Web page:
Commentary: He was serious; it seems he really wanted to buy Greenland. So what?
President Trump wanted at least to propose purchasing the autonomous region from Denmark; and he did not respond well to be being rebuffed publicly by an ally.
Or maybe it was a calculated distraction from Jeffrey Epstein’s suicide, from the trade war with China, the inverted yield curve, or grim news about gun violence or the climate.
Such is the state of Donald Trump punditry and political chatter on social media (99 percent of which is useless): the president’s every move is simultaneously portrayed as calculated genius and fumbling incompetence.
Yet what about us? Why did Greenland capture our imagination this week?
President Donald Trump admitted to being interested in buying Greenland for the United States. When the Danish Prime Minister rebuffed the suggestion, calling it “absurd,” the president seemed hurt, calling the remark "nasty" and announcing on Twitter, “based on Prime Minister Mette Frederiksen’s comments, that she would have no interest in discussing the purchase of Greenland, I will be postponing our meeting.”
"Thankfully, the time where you buy and sell other countries and populations is over," Prime Minister Frederiksen said, then added, “we will of course love to have an even closer strategic relationship with the United States."
This is how it went in 1946 when the Truman administration discussed — in secret talks, not floated publicly, unreported until 1991 — procuring the territory as a strategic move in the opening stages of the Cold War. (Greenland is close to Russia.)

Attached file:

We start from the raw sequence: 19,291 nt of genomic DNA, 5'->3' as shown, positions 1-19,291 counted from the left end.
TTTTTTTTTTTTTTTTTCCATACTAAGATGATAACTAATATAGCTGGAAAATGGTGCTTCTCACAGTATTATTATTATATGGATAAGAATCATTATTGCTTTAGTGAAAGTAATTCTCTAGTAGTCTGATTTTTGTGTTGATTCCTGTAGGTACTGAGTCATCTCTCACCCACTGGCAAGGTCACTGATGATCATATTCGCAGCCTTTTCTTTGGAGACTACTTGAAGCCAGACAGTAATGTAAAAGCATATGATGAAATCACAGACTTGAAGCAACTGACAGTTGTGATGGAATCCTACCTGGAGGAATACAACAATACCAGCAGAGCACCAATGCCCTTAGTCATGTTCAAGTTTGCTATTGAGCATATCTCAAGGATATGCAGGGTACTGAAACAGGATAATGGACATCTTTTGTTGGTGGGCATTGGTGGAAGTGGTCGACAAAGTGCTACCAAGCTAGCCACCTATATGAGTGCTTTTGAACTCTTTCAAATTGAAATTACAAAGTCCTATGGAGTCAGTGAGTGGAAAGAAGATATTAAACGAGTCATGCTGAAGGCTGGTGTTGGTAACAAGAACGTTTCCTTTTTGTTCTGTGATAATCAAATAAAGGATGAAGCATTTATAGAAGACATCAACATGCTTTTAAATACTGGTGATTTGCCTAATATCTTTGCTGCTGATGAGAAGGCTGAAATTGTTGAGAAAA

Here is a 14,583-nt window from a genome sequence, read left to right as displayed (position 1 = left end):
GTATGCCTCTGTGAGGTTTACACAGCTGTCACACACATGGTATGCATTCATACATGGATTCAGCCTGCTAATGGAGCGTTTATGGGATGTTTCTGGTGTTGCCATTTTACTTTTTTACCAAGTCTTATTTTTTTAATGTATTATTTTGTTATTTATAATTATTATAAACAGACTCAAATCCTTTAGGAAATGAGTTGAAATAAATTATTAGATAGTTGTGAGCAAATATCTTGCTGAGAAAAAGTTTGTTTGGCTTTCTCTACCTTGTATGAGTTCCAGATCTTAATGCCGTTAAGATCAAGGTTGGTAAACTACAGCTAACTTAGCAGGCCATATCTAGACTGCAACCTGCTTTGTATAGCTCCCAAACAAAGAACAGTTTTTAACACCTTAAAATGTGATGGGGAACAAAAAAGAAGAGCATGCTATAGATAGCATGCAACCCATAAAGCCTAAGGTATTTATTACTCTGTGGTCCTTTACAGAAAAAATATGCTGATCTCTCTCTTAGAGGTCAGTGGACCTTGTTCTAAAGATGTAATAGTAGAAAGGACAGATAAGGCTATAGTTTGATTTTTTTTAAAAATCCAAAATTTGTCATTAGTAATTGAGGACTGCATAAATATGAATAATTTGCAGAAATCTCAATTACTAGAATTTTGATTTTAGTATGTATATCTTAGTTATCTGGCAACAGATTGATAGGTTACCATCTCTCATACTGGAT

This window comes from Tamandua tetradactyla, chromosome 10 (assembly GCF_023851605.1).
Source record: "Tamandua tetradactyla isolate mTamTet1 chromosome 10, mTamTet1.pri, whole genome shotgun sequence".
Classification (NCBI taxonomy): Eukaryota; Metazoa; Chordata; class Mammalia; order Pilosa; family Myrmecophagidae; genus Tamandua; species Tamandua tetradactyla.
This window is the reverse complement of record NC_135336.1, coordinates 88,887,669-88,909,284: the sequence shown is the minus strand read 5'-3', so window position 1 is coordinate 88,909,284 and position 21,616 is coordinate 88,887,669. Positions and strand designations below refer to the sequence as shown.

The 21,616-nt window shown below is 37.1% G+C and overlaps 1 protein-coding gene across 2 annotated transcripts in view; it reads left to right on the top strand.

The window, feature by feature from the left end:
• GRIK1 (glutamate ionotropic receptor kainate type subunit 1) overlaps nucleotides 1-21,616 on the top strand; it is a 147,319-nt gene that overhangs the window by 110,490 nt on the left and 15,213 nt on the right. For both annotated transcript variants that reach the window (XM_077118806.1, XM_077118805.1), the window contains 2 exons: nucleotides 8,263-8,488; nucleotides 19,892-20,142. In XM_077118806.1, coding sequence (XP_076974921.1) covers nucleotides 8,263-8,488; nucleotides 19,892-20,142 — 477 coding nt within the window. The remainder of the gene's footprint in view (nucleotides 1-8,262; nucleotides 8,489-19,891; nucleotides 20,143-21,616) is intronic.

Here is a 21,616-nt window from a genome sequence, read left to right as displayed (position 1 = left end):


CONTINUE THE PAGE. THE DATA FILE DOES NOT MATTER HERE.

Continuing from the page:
That was, incidentally, decades before Greenland was granted home rule and established its own parliament.
Instead of imperial procurement, the U.S. advanced itself through diplomacy backed by its military dominance. The North Atlantic Treaty Organization was founded soon thereafter, and Greenland was incorporated into American strategy via direct agreements with Denmark. The U.S. Army built a camp that sank into the ice, and the Air Force staged nuclear-armed bombers at Thule Air Base.
Curiously, while some view Trump’s imperial interest in purchasing Greenland as crazy, how rarely do we reflect on our Cold War madness in Greenland — such as the B-52’s secretly flying nuclear bombs nonstop for years, violating Denmark’s nuclear-free policy, until one crashed in 1968, spreading radioactive material.
Indeed, for me, Trump’s self-described “real estate deal” over Greenland fascinates for its reminders of the 20th century and its catastrophes.
It was just over a hundred years ago that the United States purchased territory from Denmark for some gold.
In 1917, we acquired the U.S. Virgin Islands that Denmark held as colonies. The U.S. wanted them for strategic and economic purposes — imperial interest, if you will — and after 50 years trying to get a deal the U.S. threatened to take them by force. To this day, March 31 is observed on the islands as “Transfer Day.”
Climate disruption is rapidly melting Greenland’s ice. As arctic ice melts, global superpowers and industry see new shipping routes. Greenland also holds mineral deposits, and the Arctic region has oil — oil that is easier to reach thanks to climate warming caused by the carbon-burning global economy.
The U.S., China and Russia see new fields of competition for military and economic influence in the melting ice.
Meanwhile, the thaw also threatens to expose that abandoned army camp, along with chemical and nuclear waste buried there, which may soon endanger current military personnel there, Greenland itself, and perhaps Canada (another major oil producer).
This is the stuff of Dantean science-fiction, and the rainbow-tinged backwash of 20th-century imperialism is hard to miss.
Now tell me again how crazy Trump is, compared to the normal madness of the global ruling classes.